- Donald Trump ended an interview after his false election-fraud claims got called out.
- The NPR interview was supposed to last 15 minutes, but Trump hung up after 9.
- Senior Senate Republicans in the past week have rejected his election fraud “Big Lie.”
Former President Donald Trump hung up on an NPR reporter after being challenged about his untrue claims that the 2020 election was stolen from him by fraud.
Trump was interviewed by phone on by NPR’s Steve Inskeep in a segment that aired Wednesday.
The discussion addressed Trump’s support for the COVID vaccines, before moving on to his election-fraud claims and this year’s mid-terms.
—Steve Inskeep (@NPRinskeep)
Inskeep asked Trump about recent comments by Republican Sen. Mike Rounds, who recently rejected Trump’s election-fraud claims, and said that dwelling on the 2020 election could harm the Republicans in future contests.
Trump said that bringing up the 2020 fraud claims is instead “an advantage, because otherwise they’re going to do it again in ’22 and ’24, and Rounds is wrong on that. Totally wrong.”.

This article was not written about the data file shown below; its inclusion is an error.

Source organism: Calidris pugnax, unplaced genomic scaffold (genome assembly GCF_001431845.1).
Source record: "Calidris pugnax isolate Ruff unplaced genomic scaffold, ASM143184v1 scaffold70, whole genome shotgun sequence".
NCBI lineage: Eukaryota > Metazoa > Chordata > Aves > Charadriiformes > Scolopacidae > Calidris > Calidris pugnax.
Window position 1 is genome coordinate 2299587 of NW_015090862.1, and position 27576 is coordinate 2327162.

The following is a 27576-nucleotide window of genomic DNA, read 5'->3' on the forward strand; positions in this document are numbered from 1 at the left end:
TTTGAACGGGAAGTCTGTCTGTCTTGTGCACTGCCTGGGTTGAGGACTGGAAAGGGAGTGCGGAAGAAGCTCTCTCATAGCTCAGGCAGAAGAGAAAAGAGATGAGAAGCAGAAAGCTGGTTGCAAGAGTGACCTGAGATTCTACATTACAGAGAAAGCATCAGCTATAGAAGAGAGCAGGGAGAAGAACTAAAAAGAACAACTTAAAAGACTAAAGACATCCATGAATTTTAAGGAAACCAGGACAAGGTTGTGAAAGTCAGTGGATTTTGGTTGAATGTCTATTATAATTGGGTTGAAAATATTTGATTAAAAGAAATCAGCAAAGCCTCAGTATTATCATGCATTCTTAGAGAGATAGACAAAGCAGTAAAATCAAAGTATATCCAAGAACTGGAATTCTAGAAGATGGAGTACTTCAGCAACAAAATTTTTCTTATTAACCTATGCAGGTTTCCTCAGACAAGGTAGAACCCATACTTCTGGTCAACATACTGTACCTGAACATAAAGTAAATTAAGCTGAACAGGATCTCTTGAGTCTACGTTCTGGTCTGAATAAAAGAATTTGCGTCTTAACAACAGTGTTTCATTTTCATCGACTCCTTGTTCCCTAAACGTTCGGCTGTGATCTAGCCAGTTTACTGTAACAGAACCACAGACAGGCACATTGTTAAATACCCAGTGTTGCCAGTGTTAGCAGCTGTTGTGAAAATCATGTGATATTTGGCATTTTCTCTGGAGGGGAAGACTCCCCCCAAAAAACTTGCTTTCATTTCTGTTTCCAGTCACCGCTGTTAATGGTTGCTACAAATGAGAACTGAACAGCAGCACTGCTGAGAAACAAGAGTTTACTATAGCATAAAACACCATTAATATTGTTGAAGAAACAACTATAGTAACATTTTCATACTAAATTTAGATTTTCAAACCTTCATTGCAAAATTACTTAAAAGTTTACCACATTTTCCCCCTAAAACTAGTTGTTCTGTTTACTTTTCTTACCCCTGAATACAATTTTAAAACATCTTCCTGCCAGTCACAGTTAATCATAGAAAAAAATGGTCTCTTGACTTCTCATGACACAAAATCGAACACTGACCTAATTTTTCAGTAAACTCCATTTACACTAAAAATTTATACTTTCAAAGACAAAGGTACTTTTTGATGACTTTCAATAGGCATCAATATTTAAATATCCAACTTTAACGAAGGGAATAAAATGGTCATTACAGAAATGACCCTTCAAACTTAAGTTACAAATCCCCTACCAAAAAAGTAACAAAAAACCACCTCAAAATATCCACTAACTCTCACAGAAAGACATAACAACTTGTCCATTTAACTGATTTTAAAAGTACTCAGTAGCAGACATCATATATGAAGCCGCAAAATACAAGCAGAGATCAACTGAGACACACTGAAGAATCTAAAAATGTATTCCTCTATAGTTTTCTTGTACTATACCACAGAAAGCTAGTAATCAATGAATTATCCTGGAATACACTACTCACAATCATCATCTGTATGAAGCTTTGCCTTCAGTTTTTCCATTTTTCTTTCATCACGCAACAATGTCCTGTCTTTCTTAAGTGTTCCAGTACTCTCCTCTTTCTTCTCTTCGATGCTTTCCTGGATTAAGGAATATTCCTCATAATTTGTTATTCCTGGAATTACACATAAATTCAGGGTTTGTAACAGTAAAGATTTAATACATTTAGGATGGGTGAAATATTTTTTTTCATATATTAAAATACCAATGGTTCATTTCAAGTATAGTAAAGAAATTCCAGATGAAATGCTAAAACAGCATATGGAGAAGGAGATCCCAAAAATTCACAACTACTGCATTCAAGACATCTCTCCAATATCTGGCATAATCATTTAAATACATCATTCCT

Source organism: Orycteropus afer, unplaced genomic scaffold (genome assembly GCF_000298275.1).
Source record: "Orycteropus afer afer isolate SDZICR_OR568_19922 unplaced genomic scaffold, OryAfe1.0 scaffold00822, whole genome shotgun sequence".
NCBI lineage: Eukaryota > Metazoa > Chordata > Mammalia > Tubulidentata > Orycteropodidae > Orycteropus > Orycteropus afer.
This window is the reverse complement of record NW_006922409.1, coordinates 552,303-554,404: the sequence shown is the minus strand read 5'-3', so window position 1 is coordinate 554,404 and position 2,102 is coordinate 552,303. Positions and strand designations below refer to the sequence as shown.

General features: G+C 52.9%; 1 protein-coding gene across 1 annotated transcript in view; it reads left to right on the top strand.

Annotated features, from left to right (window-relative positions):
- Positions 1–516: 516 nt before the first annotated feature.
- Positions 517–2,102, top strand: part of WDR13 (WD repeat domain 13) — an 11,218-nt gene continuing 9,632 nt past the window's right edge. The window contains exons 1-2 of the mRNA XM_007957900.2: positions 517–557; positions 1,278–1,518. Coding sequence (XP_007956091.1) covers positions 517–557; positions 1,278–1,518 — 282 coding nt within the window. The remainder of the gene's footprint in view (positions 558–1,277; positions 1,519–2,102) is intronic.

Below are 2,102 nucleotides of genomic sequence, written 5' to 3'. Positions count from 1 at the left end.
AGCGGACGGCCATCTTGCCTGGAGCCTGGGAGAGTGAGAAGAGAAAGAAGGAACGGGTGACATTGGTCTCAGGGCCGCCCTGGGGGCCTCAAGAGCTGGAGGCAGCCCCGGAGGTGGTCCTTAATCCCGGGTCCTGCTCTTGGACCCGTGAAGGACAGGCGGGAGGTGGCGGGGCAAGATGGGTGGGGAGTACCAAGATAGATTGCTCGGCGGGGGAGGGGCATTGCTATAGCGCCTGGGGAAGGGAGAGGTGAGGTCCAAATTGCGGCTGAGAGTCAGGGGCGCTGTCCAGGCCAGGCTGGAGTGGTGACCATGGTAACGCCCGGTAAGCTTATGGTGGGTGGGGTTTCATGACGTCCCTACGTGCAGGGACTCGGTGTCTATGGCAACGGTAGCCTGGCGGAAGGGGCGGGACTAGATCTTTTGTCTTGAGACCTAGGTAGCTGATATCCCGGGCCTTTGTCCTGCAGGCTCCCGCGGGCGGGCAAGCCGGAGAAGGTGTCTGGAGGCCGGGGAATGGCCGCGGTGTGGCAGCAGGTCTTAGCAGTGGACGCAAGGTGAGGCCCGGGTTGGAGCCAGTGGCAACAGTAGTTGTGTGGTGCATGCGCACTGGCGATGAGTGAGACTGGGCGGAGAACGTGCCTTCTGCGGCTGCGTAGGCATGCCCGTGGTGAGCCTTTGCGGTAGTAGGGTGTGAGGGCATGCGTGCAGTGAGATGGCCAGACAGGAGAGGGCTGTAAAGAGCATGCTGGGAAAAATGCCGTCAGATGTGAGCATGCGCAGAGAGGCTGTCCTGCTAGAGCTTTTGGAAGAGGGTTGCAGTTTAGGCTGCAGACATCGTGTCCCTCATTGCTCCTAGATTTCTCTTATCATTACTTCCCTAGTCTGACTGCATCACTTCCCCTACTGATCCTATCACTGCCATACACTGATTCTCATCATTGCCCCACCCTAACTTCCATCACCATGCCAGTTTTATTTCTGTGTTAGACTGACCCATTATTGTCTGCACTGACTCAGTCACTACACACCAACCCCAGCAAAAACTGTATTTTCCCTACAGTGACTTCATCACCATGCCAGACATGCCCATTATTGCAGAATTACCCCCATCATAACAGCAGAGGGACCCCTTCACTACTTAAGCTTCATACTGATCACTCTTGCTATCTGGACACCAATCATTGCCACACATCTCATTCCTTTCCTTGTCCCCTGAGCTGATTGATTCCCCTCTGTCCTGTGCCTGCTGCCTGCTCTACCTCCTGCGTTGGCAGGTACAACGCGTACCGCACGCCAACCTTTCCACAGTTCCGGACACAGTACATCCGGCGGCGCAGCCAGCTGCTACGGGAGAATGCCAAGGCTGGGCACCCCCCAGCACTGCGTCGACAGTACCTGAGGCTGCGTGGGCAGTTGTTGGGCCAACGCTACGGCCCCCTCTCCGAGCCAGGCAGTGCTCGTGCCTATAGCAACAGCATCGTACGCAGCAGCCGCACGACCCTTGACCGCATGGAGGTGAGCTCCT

He went on to dispute ballot counts, criticize judges who’ve rejected his legal challenges to the election result, and criticize Sen. Minority Leader Mitch McConnell, who has rejected the election fraud claims and backed Rounds.
“You know the real truth, Steve, and this election was a rigged election,” said Trump.
But Inskeep challenged him on false claims, citing judges, public officials and even Trump’s own layers who have said that they do not think there was widespread fraud in the election.
When Trump asked how President Joe Biden could have gained the 80 million votes which brought him victory, Inskeep replied “If you’ll forgive me, maybe because the election was about you.”
Shortly after, Trump hung up the phone, cutting short the interview that was supposed to last for 15 minutes but only lasted for 9.
Trump has made backing for his election-fraud claims a test of loyalty, offering public support to GOP candidates who’ve embraced them and threatening to unseat those who do not.
The former president generally confines himself to interviews with right-wing networks, who don’t push back against his claims.